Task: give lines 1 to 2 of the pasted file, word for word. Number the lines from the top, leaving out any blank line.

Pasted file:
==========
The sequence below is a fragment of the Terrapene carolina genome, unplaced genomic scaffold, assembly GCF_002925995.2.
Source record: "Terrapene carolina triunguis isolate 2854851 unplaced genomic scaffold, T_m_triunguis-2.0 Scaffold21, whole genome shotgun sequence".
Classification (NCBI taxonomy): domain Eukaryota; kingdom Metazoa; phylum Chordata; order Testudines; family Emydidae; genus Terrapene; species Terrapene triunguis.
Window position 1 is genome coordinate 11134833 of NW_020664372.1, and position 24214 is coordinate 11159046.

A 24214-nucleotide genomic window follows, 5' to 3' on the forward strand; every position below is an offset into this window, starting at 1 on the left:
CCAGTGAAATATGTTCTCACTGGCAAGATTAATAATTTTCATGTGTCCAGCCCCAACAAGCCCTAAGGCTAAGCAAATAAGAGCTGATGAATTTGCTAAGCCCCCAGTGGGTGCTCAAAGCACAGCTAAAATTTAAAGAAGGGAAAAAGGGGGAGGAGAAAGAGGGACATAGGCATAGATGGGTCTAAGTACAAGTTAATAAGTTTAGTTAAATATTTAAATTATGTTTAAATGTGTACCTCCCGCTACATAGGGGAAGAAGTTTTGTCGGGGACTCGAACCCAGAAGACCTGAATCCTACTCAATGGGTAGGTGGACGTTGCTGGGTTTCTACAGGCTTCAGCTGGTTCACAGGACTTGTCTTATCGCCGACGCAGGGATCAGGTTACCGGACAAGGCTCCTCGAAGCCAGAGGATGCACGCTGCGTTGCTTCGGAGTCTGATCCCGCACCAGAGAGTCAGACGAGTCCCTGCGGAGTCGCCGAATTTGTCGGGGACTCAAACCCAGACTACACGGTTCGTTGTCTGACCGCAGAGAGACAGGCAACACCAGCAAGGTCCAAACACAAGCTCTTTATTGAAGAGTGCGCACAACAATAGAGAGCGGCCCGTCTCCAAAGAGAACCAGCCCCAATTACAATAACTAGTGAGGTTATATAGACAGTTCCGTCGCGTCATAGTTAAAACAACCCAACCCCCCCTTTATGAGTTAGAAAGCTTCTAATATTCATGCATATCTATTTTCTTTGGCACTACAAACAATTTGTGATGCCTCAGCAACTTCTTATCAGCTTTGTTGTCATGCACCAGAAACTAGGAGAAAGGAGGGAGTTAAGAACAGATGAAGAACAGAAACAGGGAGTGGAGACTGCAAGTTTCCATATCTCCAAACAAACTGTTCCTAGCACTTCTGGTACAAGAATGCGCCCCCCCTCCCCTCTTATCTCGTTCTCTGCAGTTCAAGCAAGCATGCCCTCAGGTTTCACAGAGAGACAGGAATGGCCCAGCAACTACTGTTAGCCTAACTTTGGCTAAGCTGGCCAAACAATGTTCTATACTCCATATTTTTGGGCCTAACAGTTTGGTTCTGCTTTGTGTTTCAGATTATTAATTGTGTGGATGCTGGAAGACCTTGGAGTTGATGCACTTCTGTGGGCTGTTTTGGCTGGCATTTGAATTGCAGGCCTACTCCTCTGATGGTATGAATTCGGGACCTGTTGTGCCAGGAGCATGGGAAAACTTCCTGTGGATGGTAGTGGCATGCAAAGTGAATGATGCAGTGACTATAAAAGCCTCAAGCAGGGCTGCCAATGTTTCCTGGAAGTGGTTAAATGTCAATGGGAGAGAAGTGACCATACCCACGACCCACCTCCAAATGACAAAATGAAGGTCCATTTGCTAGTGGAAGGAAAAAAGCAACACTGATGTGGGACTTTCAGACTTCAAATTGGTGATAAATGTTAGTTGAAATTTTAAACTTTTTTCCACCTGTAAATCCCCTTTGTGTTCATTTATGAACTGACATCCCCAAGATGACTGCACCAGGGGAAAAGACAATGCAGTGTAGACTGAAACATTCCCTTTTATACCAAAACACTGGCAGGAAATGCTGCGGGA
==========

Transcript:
The sequence below is a fragment of the Terrapene carolina genome, unplaced genomic scaffold, assembly GCF_002925995.2.
Source record: "Terrapene carolina triunguis isolate 2854851 unplaced genomic scaffold, T_m_triunguis-2.0 Scaffold21, whole genome shotgun sequence".